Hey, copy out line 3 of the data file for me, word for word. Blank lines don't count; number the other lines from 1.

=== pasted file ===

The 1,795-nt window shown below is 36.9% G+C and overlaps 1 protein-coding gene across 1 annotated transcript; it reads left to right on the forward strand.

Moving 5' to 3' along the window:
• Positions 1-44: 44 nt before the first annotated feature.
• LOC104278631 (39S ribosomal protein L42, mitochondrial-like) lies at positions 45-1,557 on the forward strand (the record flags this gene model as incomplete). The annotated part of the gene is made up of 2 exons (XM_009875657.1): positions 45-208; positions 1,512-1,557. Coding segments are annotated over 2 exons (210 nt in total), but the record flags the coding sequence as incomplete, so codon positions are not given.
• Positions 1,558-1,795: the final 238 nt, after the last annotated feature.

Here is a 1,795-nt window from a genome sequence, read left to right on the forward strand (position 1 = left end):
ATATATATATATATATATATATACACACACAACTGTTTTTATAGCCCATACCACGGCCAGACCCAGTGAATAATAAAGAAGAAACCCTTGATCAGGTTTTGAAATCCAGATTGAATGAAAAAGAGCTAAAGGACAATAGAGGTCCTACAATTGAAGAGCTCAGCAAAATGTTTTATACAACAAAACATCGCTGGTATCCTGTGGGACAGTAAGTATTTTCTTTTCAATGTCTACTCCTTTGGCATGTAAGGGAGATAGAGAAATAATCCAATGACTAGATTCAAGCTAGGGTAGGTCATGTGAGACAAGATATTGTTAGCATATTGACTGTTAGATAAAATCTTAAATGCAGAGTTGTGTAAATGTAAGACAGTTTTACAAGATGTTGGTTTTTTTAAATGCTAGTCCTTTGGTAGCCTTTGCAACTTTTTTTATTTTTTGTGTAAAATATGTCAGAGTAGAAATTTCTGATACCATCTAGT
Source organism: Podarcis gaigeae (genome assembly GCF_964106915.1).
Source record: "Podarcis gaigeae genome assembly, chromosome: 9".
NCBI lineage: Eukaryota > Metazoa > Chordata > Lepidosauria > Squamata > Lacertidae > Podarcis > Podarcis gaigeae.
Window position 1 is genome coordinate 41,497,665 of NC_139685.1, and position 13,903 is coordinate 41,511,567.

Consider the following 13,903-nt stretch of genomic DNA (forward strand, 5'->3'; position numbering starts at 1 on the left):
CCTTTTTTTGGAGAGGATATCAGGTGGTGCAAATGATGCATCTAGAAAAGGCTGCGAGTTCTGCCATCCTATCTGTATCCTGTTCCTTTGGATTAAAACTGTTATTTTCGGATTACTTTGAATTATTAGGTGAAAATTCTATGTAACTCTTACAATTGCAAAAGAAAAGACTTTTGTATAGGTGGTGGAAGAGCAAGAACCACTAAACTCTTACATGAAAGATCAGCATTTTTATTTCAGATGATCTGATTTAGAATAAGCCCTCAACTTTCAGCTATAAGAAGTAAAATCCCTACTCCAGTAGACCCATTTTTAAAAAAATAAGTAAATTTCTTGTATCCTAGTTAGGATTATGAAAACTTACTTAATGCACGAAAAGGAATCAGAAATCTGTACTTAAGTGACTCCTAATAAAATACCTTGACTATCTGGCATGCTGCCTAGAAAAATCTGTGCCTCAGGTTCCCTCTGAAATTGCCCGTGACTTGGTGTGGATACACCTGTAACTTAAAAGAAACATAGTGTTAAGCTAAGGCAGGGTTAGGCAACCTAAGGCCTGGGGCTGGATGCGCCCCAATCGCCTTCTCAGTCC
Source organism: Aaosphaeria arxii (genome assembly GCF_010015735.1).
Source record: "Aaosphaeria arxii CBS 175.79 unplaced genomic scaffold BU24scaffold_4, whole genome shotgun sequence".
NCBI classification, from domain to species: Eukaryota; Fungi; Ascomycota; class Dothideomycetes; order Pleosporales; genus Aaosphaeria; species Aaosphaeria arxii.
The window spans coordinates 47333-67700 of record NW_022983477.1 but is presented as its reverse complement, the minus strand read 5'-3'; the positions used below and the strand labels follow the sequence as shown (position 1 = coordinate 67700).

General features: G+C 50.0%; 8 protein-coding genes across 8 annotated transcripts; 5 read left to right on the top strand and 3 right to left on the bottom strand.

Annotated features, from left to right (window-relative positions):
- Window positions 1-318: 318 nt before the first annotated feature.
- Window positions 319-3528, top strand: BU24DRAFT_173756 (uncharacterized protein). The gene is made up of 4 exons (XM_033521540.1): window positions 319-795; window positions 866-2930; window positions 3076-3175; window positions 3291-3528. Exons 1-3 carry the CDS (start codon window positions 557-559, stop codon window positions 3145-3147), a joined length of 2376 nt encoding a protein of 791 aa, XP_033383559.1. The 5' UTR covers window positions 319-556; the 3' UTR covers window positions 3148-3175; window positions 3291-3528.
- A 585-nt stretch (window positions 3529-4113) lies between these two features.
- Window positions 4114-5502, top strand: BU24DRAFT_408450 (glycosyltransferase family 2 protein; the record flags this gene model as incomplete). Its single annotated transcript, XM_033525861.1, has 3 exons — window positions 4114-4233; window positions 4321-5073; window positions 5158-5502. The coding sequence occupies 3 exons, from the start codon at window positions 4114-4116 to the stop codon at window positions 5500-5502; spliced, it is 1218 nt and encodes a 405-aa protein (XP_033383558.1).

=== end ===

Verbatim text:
• Positions 1-44: 44 nt before the first annotated feature.